|FROM THE HILL|
|Legislative and Political Report|
ALPA Helps Steer NASA R&D Plan
Air Line Pilot, May 2004, p.32
ALPA doesn’t go just to Capitol Hill and Parliament Hill to influence the decisions and actions of the U.S. and Canadian governments. The Association also works directly with a number of other government agencies, from the FAA and Transport Canada, the National Transportation Safety Board and the Transportation Safety Board, to the Office of Management and Budget, the Department of Labor, the Department of Justice, the Department of Homeland Security, and the National Aeronautics and Space Administration (NASA).
|The four major focus areas that the government/industry meeting was addressing were (1) technologies that can be used—in the air or on the ground—to discover problems before they occur or become critical, (2) environmental and natural hazards (weather, wildlife, wake turbulence), (3) human factors, and (4) vulnerabilities in the National Airspace System.|
ALPA has long had a keen interest in seeing that the budget for the "space agency" has included adequate resources for aviation research and development—and that that money is used where it will give the taxpayers and airline pilots the most bang for the buck. The Association has been represented on the NASA Advisory Committee for many years.
More than 20 aviation safety issues were on the wish list that ALPA gave NASA recently at a 3-day meeting that the agency hosted to field aviation industry input on how NASA should spend its $700 million budget for research in FY 2006-2011. More than 275 government and industry representatives attended the meeting, held March 2–4 in Alexandria, Va., near Washington National Airport.
Capt. Terry McVenes (US Airways), ALPA’s Executive Air Safety Vice-Chairman, was one of the speakers on the panel that opened the meeting. Nine ALPA staff engineers participated in four breakout groups that developed recommendations for NASA managers to consider.
ALPA’s priorities for NASA research include inflight fire detection and suppression, hazmat, aircraft wiring, portable electronic devices, aircraft and engine monitoring, aging aircraft, aircraft icing, cockpit weather information, turbulence, volcanic ash, wildlife hazards, wake turbulence, human factors, cockpit automation, upset recovery training, flight crew monitoring, National Airspace System modernization (NASMOD), FOQA and ASAP (and related data collection systems), quantifying "performance" in the NAS, RNP conformance monitoring, and communications.
Capt. McVenes cautioned, "Since Sept. 11, , a tremendous amount of resources has gone into ensuring the security of our air transportation industry. In most cases, these resources have come at the expense of research and development, training, and the equipment necessary to meet safety challenges in the future. We must ensure that we don’t ignore the ongoing need to invest in safety."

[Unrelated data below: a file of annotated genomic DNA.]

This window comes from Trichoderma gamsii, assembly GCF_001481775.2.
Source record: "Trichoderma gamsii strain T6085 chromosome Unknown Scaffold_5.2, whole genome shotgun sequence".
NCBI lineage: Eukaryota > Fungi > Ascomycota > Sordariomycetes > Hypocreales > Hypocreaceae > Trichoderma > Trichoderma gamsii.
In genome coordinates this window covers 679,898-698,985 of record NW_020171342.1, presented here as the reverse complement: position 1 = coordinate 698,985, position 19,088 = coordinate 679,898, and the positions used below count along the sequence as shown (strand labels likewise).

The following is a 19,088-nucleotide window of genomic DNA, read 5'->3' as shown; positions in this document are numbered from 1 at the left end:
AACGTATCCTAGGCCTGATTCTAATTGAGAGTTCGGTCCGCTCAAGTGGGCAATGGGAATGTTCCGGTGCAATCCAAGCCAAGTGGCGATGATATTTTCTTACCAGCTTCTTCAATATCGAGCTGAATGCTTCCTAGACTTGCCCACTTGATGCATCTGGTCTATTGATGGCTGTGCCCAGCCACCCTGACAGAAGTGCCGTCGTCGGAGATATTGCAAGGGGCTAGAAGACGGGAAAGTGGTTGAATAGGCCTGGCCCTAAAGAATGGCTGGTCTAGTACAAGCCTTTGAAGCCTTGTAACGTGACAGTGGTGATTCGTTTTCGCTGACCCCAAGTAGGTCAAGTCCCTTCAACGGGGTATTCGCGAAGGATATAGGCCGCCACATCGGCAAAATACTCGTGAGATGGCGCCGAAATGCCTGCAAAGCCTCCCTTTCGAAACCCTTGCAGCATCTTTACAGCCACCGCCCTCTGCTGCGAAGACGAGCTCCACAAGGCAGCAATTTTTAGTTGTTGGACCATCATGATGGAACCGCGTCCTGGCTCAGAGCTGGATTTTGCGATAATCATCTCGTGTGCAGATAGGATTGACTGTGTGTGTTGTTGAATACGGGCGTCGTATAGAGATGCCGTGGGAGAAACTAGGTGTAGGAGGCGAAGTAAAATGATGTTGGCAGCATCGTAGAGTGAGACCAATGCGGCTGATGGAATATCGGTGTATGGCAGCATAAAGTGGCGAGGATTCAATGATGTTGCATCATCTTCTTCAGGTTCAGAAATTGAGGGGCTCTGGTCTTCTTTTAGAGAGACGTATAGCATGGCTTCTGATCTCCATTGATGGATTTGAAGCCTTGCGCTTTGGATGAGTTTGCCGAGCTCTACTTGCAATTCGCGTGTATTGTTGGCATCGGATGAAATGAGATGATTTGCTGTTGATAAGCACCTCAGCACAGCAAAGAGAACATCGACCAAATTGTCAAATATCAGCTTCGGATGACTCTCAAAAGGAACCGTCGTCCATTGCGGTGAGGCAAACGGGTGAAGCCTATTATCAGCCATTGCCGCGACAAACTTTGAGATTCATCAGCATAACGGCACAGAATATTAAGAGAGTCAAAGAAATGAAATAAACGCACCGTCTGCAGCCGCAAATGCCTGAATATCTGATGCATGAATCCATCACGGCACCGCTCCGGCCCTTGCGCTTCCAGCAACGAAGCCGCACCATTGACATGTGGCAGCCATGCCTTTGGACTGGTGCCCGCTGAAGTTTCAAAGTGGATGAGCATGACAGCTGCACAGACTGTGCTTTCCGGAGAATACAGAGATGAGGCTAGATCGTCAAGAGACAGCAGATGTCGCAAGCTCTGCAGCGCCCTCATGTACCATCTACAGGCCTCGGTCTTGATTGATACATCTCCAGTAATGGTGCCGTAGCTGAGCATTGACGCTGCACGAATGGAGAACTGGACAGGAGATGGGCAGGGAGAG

After reviewing ALPA’s 2004 aviation safety activities, said Capt. McVenes, he found that more than one fourth of the 200+ currently approved and funded ALPA aviation safety projects relate to the four major focus areas that the government/industry meeting was addressing: (1) technologies that can be used—in the air or on the ground—to discover problems before they occur or become critical, (2) environmental and natural hazards (weather, wildlife, wake turbulence), (3) human factors, and (4) vulnerabilities in the NAS.
Capt. McVenes urged conference attendees to "stay aware of one critical common element" in those technological solutions intended to be installed on the world’s fleet of airliners: Those systems will be designed, installed, maintained, and operated by people.
"The human-machine interface must be accommodated," he warned. "History shows us that even those systems intended to be passive and invisible to the crew can malfunction or have consequences that their designers never intended or imagined."
Working Group 1 of the conference focused on ways to protect and prevent damage to an aircraft because of abnormal operations or system failures.
"NASA research into security issues such as aircraft hardening, threat identification, and management of the NAS in a national emergency," Capt. McVenes asserted, "is just as critical as research into the more traditional safety issues."